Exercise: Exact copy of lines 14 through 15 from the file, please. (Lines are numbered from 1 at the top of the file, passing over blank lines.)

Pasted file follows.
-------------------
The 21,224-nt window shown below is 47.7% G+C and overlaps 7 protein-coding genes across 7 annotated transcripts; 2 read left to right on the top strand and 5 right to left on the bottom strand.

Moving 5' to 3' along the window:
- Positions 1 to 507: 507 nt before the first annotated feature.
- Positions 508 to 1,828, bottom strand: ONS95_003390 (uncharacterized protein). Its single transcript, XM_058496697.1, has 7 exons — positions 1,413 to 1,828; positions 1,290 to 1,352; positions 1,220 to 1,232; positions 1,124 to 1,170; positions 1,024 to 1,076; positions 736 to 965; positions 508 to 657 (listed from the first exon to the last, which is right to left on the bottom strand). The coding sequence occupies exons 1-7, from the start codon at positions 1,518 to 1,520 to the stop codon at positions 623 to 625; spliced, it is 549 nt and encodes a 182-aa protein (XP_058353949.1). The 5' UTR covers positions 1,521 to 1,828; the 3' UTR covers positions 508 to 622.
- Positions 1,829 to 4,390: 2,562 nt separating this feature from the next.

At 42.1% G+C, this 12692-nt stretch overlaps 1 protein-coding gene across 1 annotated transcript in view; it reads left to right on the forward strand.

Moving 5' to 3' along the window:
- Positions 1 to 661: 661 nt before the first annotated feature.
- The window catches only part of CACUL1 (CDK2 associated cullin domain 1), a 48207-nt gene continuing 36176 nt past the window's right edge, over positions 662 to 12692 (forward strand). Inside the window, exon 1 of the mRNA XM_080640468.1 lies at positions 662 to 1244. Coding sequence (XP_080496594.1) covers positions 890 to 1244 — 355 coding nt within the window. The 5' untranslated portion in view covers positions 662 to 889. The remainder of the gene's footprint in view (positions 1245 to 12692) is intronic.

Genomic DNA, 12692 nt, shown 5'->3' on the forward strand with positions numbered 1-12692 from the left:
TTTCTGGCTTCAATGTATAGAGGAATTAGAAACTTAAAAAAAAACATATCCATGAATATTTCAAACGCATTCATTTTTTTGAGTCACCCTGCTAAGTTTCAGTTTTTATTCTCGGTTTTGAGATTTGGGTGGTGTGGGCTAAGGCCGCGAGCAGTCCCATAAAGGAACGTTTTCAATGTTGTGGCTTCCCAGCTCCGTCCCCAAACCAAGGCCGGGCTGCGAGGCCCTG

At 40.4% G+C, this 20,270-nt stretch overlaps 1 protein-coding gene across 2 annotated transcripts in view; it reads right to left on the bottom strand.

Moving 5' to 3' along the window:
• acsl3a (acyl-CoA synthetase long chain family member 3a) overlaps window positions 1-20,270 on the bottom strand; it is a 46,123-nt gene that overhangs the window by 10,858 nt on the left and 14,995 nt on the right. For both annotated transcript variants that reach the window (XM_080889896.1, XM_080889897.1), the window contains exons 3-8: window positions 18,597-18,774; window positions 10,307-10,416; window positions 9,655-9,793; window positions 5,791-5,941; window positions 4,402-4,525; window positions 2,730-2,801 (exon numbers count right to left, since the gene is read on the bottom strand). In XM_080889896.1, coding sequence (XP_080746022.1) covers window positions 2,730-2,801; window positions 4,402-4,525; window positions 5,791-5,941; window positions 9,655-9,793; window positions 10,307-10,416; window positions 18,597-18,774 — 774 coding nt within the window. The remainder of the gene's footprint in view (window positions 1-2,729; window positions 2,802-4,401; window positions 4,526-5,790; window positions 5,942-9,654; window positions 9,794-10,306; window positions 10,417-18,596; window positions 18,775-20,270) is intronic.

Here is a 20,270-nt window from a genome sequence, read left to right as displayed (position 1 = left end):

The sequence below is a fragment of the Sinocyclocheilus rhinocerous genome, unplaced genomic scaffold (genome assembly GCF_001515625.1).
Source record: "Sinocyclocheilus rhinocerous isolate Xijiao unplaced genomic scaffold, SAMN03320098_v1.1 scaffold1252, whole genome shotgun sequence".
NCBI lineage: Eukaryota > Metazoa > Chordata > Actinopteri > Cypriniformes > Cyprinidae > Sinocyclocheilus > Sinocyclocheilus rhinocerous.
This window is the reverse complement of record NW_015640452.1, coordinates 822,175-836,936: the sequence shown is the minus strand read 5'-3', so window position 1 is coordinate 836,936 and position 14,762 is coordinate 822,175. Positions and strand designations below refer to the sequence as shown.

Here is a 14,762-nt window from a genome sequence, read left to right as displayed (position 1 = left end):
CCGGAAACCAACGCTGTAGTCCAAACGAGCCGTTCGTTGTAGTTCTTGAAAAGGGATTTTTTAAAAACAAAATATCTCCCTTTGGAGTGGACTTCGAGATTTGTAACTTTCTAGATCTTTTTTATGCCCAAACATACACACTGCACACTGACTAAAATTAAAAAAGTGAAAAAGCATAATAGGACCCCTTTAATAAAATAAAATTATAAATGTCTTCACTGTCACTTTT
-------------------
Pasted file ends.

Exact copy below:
• acsl3a (acyl-CoA synthetase long chain family member 3a) overlaps window positions 1-20,270 on the bottom strand; it is a 46,123-nt gene that overhangs the window by 10,858 nt on the left and 14,995 nt on the right. For both annotated transcript variants that reach the window (XM_080889896.1, XM_080889897.1), the window contains exons 3-8: window positions 18,597-18,774; window positions 10,307-10,416; window positions 9,655-9,793; window positions 5,791-5,941; window positions 4,402-4,525; window positions 2,730-2,801 (exon numbers count right to left, since the gene is read on the bottom strand). In XM_080889896.1, coding sequence (XP_080746022.1) covers window positions 2,730-2,801; window positions 4,402-4,525; window positions 5,791-5,941; window positions 9,655-9,793; window positions 10,307-10,416; window positions 18,597-18,774 — 774 coding nt within the window. The remainder of the gene's footprint in view (window positions 1-2,729; window positions 2,802-4,401; window positions 4,526-5,790; window positions 5,942-9,654; window positions 9,794-10,306; window positions 10,417-18,596; window positions 18,775-20,270) is intronic.

Here is a 20,270-nt window from a genome sequence, read left to right as displayed (position 1 = left end):